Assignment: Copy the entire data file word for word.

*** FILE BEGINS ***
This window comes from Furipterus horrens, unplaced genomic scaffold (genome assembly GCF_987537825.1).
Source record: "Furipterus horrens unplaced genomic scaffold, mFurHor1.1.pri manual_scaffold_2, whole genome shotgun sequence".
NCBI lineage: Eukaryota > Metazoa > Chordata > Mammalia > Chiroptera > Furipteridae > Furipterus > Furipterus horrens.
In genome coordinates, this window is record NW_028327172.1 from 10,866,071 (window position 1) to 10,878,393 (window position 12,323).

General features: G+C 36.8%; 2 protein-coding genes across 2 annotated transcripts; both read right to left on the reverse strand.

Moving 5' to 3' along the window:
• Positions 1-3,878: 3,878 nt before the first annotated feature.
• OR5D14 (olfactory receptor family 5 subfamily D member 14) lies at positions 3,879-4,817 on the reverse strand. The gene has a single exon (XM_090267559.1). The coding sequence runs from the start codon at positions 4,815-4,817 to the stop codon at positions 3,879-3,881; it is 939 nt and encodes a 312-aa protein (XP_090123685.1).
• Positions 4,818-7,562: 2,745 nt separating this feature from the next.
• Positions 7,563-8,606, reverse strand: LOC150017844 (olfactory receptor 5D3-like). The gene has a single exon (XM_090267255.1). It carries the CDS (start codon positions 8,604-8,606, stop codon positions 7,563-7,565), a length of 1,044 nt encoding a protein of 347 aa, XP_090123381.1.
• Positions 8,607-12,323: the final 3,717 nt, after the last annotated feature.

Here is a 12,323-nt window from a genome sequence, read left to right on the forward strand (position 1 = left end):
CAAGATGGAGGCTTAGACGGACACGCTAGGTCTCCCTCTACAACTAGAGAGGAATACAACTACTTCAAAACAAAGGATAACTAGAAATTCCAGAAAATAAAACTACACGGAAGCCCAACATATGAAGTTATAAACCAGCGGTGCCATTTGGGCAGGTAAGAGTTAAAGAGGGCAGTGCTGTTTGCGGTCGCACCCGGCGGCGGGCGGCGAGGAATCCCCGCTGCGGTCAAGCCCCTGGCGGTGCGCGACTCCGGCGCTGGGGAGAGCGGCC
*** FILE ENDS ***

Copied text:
This window comes from Furipterus horrens, unplaced genomic scaffold (genome assembly GCF_987537825.1).
Source record: "Furipterus horrens unplaced genomic scaffold, mFurHor1.1.pri manual_scaffold_2, whole genome shotgun sequence".
NCBI lineage: Eukaryota > Metazoa > Chordata > Mammalia > Chiroptera > Furipteridae > Furipterus > Furipterus horrens.
In genome coordinates, this window is record NW_028327172.1 from 10,866,071 (window position 1) to 10,878,393 (window position 12,323).

General features: G+C 36.8%; 2 protein-coding genes across 2 annotated transcripts; both read right to left on the reverse strand.

Moving 5' to 3' along the window:
• Positions 1-3,878: 3,878 nt before the first annotated feature.
• OR5D14 (olfactory receptor family 5 subfamily D member 14) lies at positions 3,879-4,817 on the reverse strand. The gene has a single exon (XM_090267559.1). The coding sequence runs from the start codon at positions 4,815-4,817 to the stop codon at positions 3,879-3,881; it is 939 nt and encodes a 312-aa protein (XP_090123685.1).
• Positions 4,818-7,562: 2,745 nt separating this feature from the next.
• Positions 7,563-8,606, reverse strand: LOC150017844 (olfactory receptor 5D3-like). The gene has a single exon (XM_090267255.1). It carries the CDS (start codon positions 8,604-8,606, stop codon positions 7,563-7,565), a length of 1,044 nt encoding a protein of 347 aa, XP_090123381.1.
• Positions 8,607-12,323: the final 3,717 nt, after the last annotated feature.

Here is a 12,323-nt window from a genome sequence, read left to right on the forward strand (position 1 = left end):
CAAGATGGAGGCTTAGACGGACACGCTAGGTCTCCCTCTACAACTAGAGAGGAATACAACTACTTCAAAACAAAGGATAACTAGAAATTCCAGAAAATAAAACTACACGGAAGCCCAACATATGAAGTTATAAACCAGCGGTGCCATTTGGGCAGGTAAGAGTTAAAGAGGGCAGTGCTGTTTGCGGTCGCACCCGGCGGCGGGCGGCGAGGAATCCCCGCTGCGGTCAAGCCCCTGGCGGTGCGCGACTCCGGCGCTGGGGAGAGCGGCC